Chronic Obstructive Pulmonary Disease (COPD) describes a
group of lung conditions that make it hard to breath. The major cause of COPD is
smoking. Nearly 1.2 million people in the UK suffer with COPD, costing the NHS
more than £800 million a year. Bacterial lung infections are particularly common
in COPD patients. There are a number of reasons that COPD patients are more
susceptible to infection but most research has focussed on failures of the
immune system. We propose an alternative mechanism in our latest paper in the
Bacteria, like all living things, need food to grow. The
bacteria that infect us are no exception to this and their food source is us!
The airways are surprisingly rich in nutrients for bacterial growth, some of
this comes from the food we eat (micro-inhalation) and some leaks out from the
blood or cells lining the airways. In healthy lungs, glucose is actively pumped
out of the lungs maintaining it at a low level, but in damaged lungs the flow
of sugar into the lungs exceeds the amount of sugar that can be pumped back out.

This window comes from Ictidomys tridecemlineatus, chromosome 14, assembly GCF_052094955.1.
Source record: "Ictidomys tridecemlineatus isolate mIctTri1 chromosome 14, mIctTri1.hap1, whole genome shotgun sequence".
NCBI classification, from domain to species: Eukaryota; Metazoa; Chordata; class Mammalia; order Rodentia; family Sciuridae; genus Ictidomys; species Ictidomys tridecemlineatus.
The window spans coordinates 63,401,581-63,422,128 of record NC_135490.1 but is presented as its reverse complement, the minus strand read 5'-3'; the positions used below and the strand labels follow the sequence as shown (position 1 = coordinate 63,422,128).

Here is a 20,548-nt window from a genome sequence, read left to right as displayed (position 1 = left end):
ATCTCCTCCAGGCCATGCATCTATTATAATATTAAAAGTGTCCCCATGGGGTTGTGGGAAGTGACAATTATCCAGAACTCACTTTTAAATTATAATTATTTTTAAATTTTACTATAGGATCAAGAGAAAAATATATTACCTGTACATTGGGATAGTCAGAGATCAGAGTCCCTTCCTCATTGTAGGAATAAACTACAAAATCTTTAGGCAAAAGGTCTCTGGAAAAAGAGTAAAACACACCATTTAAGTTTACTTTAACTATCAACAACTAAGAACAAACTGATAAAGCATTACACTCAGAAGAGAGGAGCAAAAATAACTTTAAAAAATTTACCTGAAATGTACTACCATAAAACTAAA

Using model systems we have linked this increased lung glucose to increasedlung infection.
We think that this works a little like leaving a jam jar open – bacteria can colonise and grow on the available sugar.
We have now extended these results to patients with COPD. We
measured glucose in samples from COPD patients and found that airway glucose was
higher compared to individuals without COPD. Moreover when COPD patients had an
acute viral infection of the lungs (called an exacerbation) the glucose
concentrations were even higher, probably because the virus further damages the
lung. There was also a direct relationship between the amount of glucose and
the amount of bacteria in the COPD patient samples. We think that
mechanistically, the glucose is elevated because of lung inflammation –
essentially COPD lungs are more leaky, the glucose moves from the blood into
the airways with an impact on bacterial growth.
Why is this important?
Antibiotics are commonly used to treat infections in COPD,
contributing to the rise in antibiotic resistance. Antibiotic resistant
bacteria (bacteria that are not killed by antibiotics) are a crisis in global
health. If antibiotics stop working, as well as an increase in the severity of
infections that are treatable, much of the medical advances of the last 50
years including surgery and transplants also become ineffective. We therefore
need new ways of killing bacteria. Demonstrating that bacteria are need the
sugar in the airways to grow opens up a new line of attack, cut off the
bacteria’s source of sugar. Potentially this would prevent bacterial infections
in the first place, circumventing the need for antibiotics.